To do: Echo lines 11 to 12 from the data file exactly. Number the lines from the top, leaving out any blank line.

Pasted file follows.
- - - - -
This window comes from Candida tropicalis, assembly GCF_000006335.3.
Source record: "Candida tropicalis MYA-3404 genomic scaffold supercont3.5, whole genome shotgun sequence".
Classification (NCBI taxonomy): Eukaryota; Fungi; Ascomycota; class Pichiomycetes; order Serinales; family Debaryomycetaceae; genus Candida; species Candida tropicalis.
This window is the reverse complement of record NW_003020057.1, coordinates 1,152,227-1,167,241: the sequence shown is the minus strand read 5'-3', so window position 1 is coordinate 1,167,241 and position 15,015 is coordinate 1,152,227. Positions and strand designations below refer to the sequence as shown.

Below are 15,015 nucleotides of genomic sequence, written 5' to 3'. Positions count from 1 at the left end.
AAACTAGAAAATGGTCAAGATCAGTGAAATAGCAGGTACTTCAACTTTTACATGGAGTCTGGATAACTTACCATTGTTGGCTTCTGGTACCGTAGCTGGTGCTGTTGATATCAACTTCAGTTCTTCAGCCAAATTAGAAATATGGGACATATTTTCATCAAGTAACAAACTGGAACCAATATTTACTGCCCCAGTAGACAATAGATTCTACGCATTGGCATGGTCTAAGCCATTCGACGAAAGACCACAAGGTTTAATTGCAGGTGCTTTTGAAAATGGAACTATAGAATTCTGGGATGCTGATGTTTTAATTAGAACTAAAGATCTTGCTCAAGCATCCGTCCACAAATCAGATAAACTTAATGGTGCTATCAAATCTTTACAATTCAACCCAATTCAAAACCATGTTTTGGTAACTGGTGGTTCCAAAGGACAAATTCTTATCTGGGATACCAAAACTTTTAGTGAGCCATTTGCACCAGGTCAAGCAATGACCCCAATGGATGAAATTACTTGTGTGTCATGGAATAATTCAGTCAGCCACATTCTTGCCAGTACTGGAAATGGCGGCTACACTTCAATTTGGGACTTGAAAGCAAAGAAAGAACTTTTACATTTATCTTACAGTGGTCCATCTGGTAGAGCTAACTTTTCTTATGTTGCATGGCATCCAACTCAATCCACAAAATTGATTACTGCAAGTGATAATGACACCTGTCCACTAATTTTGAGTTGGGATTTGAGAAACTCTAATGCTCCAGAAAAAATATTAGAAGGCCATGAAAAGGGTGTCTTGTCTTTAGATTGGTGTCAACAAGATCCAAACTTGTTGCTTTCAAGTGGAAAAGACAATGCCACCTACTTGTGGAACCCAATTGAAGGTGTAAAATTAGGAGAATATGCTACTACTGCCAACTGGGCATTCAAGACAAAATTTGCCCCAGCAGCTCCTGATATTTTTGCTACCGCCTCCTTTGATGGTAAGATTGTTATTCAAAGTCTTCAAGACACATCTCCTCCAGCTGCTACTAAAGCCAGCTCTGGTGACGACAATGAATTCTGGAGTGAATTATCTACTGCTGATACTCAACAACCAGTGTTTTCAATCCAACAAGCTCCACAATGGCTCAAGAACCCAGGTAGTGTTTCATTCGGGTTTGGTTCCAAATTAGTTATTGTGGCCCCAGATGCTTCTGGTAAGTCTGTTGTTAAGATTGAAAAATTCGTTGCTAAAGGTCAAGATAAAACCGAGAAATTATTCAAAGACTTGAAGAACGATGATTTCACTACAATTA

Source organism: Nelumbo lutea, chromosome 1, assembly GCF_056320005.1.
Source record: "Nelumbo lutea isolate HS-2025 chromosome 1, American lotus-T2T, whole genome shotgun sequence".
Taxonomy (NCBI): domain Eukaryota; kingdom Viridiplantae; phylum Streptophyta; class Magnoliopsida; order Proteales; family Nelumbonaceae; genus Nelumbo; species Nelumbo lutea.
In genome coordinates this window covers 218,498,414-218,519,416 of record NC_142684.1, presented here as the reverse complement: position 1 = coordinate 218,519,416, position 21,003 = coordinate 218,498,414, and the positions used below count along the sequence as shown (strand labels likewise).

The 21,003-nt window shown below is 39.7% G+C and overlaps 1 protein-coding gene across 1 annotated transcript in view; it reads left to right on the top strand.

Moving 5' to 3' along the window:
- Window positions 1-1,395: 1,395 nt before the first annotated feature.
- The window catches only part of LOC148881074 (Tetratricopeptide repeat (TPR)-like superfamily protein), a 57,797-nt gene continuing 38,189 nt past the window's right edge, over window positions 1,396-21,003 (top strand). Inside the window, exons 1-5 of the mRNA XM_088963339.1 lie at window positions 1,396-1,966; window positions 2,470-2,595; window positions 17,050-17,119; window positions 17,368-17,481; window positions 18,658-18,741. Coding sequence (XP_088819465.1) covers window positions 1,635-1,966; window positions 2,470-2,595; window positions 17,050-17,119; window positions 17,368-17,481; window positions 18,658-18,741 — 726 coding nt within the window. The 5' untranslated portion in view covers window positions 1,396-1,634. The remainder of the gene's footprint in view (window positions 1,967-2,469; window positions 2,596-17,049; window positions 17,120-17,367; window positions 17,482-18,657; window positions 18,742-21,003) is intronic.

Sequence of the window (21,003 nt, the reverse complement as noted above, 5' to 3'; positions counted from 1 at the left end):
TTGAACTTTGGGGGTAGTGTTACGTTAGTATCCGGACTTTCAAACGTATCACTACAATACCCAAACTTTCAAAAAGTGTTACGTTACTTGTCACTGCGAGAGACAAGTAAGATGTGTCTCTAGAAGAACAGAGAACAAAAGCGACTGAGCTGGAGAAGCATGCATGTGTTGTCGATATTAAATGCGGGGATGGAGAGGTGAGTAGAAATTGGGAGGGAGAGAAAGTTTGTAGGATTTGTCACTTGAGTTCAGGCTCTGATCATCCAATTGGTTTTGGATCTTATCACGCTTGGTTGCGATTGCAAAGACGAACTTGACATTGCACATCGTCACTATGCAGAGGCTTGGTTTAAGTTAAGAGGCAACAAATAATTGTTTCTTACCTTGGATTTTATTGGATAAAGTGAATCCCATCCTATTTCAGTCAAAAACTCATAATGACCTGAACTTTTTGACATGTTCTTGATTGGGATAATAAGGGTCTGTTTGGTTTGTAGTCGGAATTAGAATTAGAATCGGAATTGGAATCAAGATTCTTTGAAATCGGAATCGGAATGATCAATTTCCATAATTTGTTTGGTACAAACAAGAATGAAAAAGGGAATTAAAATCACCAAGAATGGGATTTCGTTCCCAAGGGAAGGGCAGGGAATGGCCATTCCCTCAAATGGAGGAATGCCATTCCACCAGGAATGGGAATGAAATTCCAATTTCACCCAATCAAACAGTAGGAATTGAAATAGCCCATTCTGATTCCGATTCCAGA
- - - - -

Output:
The 21,003-nt window shown below is 39.7% G+C and overlaps 1 protein-coding gene across 1 annotated transcript in view; it reads left to right on the top strand.

Moving 5' to 3' along the window: